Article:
What was less understandable was why, this one cart that passed me by and saw a family of monkeys hanging out on the side of the road, thought it was a good idea to throw a cookie at them.  It was not like they stopped to watch the monkeys enjoy the cookie, they just chucked it in their general direction and kept on going.  Had they stopped, they would have seen one medium-sized monkey grab the tossed treat and jam it whole into his mouth, an act which really pissed off the larger monkey.  This bigger- and now hungrier- monkey did not really stand a chance at catching the cookie from where he was and now he sought vengeance but not  against the greedy bastard with a mouth full of chocolate chips.  No, his issue was with the stingy humans who only flung one measly cookie their way...and guess who comes bounding along, minding her own business, in the role of human representative. All I heard was a screech before he ran onto the path, intent to either grab my bag or slap me in the face, I'm not sure which. I knew enough not to run but once again, had those fuckers in the cart stopped, they would have witnessed another sight.  That of a grown woman power walking, while screaming "I don't have anything!  Get away from me, monkey!!" with an angry cookie-less simian hot on her heels.  This went on for about twenty feet which was enough for to me to decide that I did not want to walk back past this bunch of bullies.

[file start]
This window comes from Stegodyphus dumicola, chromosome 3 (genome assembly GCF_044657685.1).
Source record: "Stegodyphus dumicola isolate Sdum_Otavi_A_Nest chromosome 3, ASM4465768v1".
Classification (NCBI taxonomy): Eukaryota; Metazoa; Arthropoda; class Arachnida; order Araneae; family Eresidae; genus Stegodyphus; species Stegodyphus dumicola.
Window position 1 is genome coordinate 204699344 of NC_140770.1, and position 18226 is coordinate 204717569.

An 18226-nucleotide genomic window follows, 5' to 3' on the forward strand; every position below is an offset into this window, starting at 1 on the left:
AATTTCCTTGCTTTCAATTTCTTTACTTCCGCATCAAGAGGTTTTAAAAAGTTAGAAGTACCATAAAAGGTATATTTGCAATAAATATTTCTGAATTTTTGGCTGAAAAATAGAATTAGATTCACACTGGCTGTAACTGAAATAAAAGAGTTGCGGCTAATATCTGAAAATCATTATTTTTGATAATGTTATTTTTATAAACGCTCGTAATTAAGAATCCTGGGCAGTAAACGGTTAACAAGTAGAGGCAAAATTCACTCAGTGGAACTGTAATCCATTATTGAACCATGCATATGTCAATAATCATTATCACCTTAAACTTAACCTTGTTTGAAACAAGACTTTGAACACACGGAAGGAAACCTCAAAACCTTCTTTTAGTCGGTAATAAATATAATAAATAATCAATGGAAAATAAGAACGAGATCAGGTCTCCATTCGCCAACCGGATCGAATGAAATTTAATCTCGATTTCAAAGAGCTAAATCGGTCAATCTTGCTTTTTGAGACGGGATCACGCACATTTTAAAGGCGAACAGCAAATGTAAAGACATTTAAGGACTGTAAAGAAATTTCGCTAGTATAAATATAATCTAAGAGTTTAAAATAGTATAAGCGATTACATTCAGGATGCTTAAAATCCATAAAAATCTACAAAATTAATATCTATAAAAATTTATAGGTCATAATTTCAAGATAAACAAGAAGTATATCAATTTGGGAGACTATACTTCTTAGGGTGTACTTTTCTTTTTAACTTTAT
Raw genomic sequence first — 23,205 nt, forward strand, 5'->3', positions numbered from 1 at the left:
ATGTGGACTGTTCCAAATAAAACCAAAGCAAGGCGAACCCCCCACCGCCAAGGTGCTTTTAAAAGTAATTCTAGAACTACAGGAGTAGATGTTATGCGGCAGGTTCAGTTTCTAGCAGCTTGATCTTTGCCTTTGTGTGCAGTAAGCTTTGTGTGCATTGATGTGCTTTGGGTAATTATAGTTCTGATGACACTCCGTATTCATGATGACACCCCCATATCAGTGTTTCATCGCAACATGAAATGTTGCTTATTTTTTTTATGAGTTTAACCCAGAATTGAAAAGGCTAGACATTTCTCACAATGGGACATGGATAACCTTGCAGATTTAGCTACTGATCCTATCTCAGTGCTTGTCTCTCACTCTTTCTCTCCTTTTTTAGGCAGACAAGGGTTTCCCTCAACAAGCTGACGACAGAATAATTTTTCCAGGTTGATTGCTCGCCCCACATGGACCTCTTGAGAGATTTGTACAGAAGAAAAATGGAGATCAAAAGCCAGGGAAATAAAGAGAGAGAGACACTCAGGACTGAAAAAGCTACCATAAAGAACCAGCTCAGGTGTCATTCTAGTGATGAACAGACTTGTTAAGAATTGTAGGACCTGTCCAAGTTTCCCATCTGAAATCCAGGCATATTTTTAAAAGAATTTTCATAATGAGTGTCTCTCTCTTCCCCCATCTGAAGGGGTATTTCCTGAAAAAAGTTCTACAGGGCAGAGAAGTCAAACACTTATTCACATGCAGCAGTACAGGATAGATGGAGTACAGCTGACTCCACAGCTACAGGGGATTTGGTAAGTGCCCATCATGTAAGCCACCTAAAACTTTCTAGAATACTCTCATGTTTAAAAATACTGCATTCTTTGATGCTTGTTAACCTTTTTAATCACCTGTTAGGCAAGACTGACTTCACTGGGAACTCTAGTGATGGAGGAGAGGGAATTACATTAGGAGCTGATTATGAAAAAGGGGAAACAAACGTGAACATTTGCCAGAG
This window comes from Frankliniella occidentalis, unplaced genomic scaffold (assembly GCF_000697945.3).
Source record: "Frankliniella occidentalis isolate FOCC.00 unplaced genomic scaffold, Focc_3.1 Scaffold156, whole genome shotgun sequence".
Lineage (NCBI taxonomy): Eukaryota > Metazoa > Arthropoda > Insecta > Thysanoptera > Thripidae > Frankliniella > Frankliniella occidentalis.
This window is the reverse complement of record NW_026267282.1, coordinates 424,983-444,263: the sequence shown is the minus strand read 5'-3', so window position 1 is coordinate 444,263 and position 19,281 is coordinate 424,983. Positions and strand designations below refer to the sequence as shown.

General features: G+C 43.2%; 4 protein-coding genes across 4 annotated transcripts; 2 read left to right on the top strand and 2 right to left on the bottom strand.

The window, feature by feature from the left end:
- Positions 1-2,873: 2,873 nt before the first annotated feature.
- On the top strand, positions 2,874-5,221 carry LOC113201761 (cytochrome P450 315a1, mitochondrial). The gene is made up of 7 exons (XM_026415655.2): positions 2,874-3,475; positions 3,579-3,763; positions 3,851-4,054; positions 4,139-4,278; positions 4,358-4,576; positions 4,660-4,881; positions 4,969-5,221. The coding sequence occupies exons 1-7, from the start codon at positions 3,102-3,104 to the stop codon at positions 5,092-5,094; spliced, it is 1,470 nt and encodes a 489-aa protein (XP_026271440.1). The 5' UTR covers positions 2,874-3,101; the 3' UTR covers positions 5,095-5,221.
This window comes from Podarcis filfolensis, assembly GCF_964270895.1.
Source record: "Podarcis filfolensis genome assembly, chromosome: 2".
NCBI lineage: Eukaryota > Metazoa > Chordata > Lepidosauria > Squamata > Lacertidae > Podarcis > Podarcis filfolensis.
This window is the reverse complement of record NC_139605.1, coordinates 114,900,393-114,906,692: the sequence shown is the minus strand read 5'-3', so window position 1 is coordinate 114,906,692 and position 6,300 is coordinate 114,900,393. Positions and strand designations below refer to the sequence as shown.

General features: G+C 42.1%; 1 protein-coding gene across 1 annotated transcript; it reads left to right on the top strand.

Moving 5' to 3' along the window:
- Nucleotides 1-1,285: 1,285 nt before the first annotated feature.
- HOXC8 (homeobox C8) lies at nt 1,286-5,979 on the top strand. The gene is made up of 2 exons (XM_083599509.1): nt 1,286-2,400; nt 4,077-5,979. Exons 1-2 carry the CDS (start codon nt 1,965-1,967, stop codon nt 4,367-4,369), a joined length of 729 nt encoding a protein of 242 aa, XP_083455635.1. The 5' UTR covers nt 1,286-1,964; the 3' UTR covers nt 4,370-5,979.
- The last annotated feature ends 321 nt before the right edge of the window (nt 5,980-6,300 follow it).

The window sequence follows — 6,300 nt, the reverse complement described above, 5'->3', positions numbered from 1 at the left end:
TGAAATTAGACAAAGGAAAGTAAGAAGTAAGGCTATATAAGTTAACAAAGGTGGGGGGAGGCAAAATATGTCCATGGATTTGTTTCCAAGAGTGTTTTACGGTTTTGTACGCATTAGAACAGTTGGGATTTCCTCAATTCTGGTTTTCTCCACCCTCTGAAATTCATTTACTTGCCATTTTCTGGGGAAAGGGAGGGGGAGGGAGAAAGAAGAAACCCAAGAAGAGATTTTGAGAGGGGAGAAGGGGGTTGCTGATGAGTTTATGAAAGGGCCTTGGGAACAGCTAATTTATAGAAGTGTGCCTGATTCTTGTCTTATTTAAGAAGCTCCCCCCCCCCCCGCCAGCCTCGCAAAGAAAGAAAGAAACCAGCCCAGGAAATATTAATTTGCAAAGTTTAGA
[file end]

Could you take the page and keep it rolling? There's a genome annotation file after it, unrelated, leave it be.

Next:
Throughout the trail, there were signs advertising the Monkeycup Garden and offering free return rides with the purchase of an entrance fee.  I did not have any idea what a Monkeycup was but if it got me past those little cookie crack addicts, I was in.